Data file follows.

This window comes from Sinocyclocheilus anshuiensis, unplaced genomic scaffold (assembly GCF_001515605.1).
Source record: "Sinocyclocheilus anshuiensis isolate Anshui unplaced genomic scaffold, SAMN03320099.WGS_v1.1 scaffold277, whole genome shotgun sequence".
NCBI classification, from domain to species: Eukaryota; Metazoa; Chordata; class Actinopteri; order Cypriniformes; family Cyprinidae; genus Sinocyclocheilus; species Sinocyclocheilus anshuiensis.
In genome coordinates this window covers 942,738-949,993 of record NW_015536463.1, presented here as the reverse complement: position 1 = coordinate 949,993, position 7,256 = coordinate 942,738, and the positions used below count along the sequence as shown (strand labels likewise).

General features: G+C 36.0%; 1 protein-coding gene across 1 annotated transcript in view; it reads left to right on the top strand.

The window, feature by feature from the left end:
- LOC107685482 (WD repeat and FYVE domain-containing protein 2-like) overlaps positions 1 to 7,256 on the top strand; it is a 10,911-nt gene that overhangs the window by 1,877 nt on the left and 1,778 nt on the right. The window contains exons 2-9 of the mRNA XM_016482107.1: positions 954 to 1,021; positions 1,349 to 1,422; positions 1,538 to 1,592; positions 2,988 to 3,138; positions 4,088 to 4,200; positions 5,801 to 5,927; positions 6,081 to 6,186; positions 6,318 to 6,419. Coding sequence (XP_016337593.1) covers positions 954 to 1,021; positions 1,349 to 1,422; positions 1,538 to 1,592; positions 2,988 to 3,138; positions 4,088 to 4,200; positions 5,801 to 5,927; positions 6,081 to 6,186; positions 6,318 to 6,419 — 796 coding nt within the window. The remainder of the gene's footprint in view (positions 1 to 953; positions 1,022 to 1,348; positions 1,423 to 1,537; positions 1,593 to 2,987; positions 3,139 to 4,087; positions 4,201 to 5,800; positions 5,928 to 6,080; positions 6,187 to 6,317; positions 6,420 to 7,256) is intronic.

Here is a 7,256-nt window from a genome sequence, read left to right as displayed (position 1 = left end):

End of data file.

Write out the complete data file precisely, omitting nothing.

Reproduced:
This window comes from Sinocyclocheilus anshuiensis, unplaced genomic scaffold (assembly GCF_001515605.1).
Source record: "Sinocyclocheilus anshuiensis isolate Anshui unplaced genomic scaffold, SAMN03320099.WGS_v1.1 scaffold277, whole genome shotgun sequence".
NCBI classification, from domain to species: Eukaryota; Metazoa; Chordata; class Actinopteri; order Cypriniformes; family Cyprinidae; genus Sinocyclocheilus; species Sinocyclocheilus anshuiensis.
In genome coordinates this window covers 942,738-949,993 of record NW_015536463.1, presented here as the reverse complement: position 1 = coordinate 949,993, position 7,256 = coordinate 942,738, and the positions used below count along the sequence as shown (strand labels likewise).

General features: G+C 36.0%; 1 protein-coding gene across 1 annotated transcript in view; it reads left to right on the top strand.

The window, feature by feature from the left end:
- LOC107685482 (WD repeat and FYVE domain-containing protein 2-like) overlaps positions 1 to 7,256 on the top strand; it is a 10,911-nt gene that overhangs the window by 1,877 nt on the left and 1,778 nt on the right. The window contains exons 2-9 of the mRNA XM_016482107.1: positions 954 to 1,021; positions 1,349 to 1,422; positions 1,538 to 1,592; positions 2,988 to 3,138; positions 4,088 to 4,200; positions 5,801 to 5,927; positions 6,081 to 6,186; positions 6,318 to 6,419. Coding sequence (XP_016337593.1) covers positions 954 to 1,021; positions 1,349 to 1,422; positions 1,538 to 1,592; positions 2,988 to 3,138; positions 4,088 to 4,200; positions 5,801 to 5,927; positions 6,081 to 6,186; positions 6,318 to 6,419 — 796 coding nt within the window. The remainder of the gene's footprint in view (positions 1 to 953; positions 1,022 to 1,348; positions 1,423 to 1,537; positions 1,593 to 2,987; positions 3,139 to 4,087; positions 4,201 to 5,800; positions 5,928 to 6,080; positions 6,187 to 6,317; positions 6,420 to 7,256) is intronic.

Here is a 7,256-nt window from a genome sequence, read left to right as displayed (position 1 = left end):